Directly loaded carries can be further broken down into anterior, posterior and parallel loads. Anterior carries are any type of carrying movement where the participant stabilizes the load on the anterior portion of the spine and are in direct contact with it. This includes sandbag, keg, hussafelt, conan’s wheel, kettlebell front rack walks, etc.
Posterior loaded carries are any type of carrying movement where the participant is in direct contact with a load on the posterior portion of the spine, this is mainly characterized by the yoke walk.
Finally, direct parallel loads are where the participant is in direct contact with the object but the load is parallel to the spine. This includes any hand loaded carry like farmers and any overhead walks.
Indirect carries do not necessarily involve the participant actually carrying the object, however, they are still overcoming the inertia of load. I often refer to these more generally as moving events. This includes, prowler pushes, sled drags, and truck pulls etc.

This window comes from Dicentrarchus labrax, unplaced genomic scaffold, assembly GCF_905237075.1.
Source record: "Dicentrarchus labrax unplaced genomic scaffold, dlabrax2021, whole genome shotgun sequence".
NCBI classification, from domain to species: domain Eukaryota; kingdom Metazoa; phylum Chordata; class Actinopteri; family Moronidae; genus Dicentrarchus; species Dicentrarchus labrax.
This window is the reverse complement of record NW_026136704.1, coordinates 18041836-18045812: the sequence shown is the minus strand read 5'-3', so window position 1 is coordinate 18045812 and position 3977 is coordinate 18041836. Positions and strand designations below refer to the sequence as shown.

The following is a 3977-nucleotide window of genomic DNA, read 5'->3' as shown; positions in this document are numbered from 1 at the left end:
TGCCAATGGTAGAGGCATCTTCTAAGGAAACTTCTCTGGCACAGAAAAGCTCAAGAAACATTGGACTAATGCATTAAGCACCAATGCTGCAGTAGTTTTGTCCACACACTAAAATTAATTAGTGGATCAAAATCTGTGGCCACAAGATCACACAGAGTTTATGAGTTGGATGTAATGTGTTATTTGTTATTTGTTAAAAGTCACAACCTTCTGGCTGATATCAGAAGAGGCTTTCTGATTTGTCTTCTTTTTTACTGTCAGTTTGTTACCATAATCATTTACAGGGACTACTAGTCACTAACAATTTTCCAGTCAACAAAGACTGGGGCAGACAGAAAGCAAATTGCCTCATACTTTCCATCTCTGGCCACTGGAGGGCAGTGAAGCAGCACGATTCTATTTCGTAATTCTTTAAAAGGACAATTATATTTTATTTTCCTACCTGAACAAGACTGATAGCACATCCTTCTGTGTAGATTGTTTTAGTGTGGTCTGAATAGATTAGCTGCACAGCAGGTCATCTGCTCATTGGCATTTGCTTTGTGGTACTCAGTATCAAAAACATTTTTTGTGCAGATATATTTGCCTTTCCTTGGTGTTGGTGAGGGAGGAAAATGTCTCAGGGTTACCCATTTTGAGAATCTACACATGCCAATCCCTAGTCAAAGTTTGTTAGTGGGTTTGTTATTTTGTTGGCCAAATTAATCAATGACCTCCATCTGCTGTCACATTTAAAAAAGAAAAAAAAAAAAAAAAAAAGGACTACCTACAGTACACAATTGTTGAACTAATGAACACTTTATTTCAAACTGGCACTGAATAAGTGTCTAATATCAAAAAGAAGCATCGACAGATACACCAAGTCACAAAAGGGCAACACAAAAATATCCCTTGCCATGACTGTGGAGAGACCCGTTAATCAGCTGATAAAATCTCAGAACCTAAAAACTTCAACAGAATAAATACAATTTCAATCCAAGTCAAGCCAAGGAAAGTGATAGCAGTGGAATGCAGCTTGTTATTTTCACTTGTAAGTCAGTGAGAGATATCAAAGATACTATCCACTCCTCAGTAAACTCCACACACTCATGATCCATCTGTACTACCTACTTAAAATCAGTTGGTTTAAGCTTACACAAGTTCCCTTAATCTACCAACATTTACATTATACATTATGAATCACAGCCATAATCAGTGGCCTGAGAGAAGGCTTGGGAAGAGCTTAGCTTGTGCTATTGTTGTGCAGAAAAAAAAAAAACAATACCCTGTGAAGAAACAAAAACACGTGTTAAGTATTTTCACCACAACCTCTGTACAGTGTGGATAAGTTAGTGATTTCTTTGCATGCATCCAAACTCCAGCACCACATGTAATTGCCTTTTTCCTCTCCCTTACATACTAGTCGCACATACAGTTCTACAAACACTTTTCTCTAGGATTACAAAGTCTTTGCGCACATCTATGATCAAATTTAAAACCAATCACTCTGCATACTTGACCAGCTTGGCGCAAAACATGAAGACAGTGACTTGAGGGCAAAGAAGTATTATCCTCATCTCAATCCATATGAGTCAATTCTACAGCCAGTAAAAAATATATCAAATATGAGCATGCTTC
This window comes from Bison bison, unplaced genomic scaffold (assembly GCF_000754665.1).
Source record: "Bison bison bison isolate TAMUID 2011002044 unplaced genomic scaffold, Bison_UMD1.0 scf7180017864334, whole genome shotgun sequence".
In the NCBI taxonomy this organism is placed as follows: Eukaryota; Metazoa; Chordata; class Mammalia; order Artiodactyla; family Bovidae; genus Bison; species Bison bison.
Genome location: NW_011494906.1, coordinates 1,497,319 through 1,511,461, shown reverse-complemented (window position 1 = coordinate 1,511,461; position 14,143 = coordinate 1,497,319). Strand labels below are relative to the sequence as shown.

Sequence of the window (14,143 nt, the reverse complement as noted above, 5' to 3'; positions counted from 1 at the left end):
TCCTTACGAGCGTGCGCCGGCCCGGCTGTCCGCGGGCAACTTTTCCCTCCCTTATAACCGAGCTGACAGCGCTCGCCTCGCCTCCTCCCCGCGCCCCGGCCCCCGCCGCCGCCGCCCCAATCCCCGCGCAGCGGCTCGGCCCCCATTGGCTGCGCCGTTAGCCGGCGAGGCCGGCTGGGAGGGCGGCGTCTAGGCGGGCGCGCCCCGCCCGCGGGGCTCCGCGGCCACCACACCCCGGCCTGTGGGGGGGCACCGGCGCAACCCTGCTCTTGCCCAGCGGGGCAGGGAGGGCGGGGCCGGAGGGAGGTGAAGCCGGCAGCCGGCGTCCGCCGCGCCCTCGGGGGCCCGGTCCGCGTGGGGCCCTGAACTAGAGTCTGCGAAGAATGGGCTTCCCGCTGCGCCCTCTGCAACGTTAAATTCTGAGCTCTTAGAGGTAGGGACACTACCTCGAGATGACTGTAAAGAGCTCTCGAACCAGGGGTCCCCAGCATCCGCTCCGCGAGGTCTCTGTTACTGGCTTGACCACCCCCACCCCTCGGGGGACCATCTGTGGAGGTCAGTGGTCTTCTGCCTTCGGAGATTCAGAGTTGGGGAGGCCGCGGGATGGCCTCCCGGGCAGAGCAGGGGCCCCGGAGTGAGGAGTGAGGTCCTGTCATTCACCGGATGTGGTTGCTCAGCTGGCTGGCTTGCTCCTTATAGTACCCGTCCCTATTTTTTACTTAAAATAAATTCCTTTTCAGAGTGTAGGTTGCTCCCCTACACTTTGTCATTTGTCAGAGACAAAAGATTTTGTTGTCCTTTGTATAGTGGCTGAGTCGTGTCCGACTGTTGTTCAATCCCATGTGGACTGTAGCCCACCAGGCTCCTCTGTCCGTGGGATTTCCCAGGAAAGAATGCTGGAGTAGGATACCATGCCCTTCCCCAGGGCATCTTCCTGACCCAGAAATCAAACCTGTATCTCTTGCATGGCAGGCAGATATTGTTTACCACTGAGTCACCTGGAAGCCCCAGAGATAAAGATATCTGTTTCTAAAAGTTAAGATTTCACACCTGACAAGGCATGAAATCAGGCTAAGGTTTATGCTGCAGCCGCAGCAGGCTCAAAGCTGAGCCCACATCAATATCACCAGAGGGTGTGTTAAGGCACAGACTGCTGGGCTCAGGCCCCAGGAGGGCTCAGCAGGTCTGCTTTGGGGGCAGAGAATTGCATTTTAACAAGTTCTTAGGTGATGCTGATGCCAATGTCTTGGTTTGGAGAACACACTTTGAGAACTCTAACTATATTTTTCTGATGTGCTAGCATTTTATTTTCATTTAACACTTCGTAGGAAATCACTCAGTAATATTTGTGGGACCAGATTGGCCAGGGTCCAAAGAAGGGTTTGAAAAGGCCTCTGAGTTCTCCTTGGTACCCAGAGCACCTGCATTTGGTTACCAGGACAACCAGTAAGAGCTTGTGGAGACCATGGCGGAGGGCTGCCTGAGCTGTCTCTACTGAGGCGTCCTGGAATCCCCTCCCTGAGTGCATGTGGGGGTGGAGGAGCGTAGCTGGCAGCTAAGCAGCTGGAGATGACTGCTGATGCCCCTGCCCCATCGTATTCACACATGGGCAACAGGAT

The key to keeping your adaptations coming is to expose yourself to different types of carries before changing the protocol. Incorporating multiple types of loads and carries will allow an athlete to further their work capacity without increasing difficulty. Outside of strongman carries, utilize kettlebells and buddy carries as well to add variety.
Now that you are aware of the different types of carries we can implement, the next step is to define how we can program them. When creating a program, every movement chosen should directly reflect the goal of that program or block. Hence, I have categorized the different ways to program loaded carries based on your and/or your athlete’s goals:
Increase speed/alactic capacity